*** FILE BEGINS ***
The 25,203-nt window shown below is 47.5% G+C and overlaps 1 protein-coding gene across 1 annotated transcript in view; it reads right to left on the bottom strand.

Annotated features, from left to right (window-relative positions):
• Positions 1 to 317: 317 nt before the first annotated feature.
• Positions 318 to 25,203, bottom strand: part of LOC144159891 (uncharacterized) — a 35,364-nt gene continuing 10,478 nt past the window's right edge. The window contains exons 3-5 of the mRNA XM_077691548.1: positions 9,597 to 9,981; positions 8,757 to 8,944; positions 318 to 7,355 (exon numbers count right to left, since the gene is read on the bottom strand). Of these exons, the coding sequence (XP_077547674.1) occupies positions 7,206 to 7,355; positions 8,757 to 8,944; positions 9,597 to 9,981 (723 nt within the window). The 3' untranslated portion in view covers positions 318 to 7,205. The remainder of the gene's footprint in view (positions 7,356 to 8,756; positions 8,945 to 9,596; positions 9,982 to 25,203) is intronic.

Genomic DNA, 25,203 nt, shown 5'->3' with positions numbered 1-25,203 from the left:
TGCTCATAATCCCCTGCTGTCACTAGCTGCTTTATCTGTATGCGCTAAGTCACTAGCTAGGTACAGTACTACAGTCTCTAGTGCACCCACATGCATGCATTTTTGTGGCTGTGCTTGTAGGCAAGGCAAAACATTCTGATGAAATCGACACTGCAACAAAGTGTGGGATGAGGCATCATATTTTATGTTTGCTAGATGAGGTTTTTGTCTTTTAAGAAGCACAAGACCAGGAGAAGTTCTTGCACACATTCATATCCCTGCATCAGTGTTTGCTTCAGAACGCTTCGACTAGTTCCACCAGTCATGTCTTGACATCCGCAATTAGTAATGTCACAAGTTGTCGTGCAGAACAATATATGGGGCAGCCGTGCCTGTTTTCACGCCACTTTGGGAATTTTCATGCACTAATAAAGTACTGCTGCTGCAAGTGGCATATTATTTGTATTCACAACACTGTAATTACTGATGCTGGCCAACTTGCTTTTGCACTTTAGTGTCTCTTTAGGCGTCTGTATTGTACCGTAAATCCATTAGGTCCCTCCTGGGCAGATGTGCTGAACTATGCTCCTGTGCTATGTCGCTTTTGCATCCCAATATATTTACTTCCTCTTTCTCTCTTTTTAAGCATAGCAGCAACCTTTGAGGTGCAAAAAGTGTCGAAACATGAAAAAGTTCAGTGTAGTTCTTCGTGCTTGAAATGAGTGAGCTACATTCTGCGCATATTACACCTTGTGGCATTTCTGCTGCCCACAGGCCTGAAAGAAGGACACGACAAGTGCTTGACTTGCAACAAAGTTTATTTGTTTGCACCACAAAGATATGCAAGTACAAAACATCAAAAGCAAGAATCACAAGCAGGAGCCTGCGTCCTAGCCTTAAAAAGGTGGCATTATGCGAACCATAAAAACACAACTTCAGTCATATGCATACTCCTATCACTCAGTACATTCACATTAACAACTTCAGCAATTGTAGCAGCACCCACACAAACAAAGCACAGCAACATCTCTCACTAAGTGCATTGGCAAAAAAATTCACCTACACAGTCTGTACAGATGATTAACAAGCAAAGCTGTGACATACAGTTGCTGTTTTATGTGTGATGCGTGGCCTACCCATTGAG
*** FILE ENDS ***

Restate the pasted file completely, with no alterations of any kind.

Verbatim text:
The 25,203-nt window shown below is 47.5% G+C and overlaps 1 protein-coding gene across 1 annotated transcript in view; it reads right to left on the bottom strand.

Annotated features, from left to right (window-relative positions):
• Positions 1 to 317: 317 nt before the first annotated feature.
• Positions 318 to 25,203, bottom strand: part of LOC144159891 (uncharacterized) — a 35,364-nt gene continuing 10,478 nt past the window's right edge. The window contains exons 3-5 of the mRNA XM_077691548.1: positions 9,597 to 9,981; positions 8,757 to 8,944; positions 318 to 7,355 (exon numbers count right to left, since the gene is read on the bottom strand). Of these exons, the coding sequence (XP_077547674.1) occupies positions 7,206 to 7,355; positions 8,757 to 8,944; positions 9,597 to 9,981 (723 nt within the window). The 3' untranslated portion in view covers positions 318 to 7,205. The remainder of the gene's footprint in view (positions 7,356 to 8,756; positions 8,945 to 9,596; positions 9,982 to 25,203) is intronic.

Genomic DNA, 25,203 nt, shown 5'->3' with positions numbered 1-25,203 from the left:
TGCTCATAATCCCCTGCTGTCACTAGCTGCTTTATCTGTATGCGCTAAGTCACTAGCTAGGTACAGTACTACAGTCTCTAGTGCACCCACATGCATGCATTTTTGTGGCTGTGCTTGTAGGCAAGGCAAAACATTCTGATGAAATCGACACTGCAACAAAGTGTGGGATGAGGCATCATATTTTATGTTTGCTAGATGAGGTTTTTGTCTTTTAAGAAGCACAAGACCAGGAGAAGTTCTTGCACACATTCATATCCCTGCATCAGTGTTTGCTTCAGAACGCTTCGACTAGTTCCACCAGTCATGTCTTGACATCCGCAATTAGTAATGTCACAAGTTGTCGTGCAGAACAATATATGGGGCAGCCGTGCCTGTTTTCACGCCACTTTGGGAATTTTCATGCACTAATAAAGTACTGCTGCTGCAAGTGGCATATTATTTGTATTCACAACACTGTAATTACTGATGCTGGCCAACTTGCTTTTGCACTTTAGTGTCTCTTTAGGCGTCTGTATTGTACCGTAAATCCATTAGGTCCCTCCTGGGCAGATGTGCTGAACTATGCTCCTGTGCTATGTCGCTTTTGCATCCCAATATATTTACTTCCTCTTTCTCTCTTTTTAAGCATAGCAGCAACCTTTGAGGTGCAAAAAGTGTCGAAACATGAAAAAGTTCAGTGTAGTTCTTCGTGCTTGAAATGAGTGAGCTACATTCTGCGCATATTACACCTTGTGGCATTTCTGCTGCCCACAGGCCTGAAAGAAGGACACGACAAGTGCTTGACTTGCAACAAAGTTTATTTGTTTGCACCACAAAGATATGCAAGTACAAAACATCAAAAGCAAGAATCACAAGCAGGAGCCTGCGTCCTAGCCTTAAAAAGGTGGCATTATGCGAACCATAAAAACACAACTTCAGTCATATGCATACTCCTATCACTCAGTACATTCACATTAACAACTTCAGCAATTGTAGCAGCACCCACACAAACAAAGCACAGCAACATCTCTCACTAAGTGCATTGGCAAAAAAATTCACCTACACAGTCTGTACAGATGATTAACAAGCAAAGCTGTGACATACAGTTGCTGTTTTATGTGTGATGCGTGGCCTACCCATTGAG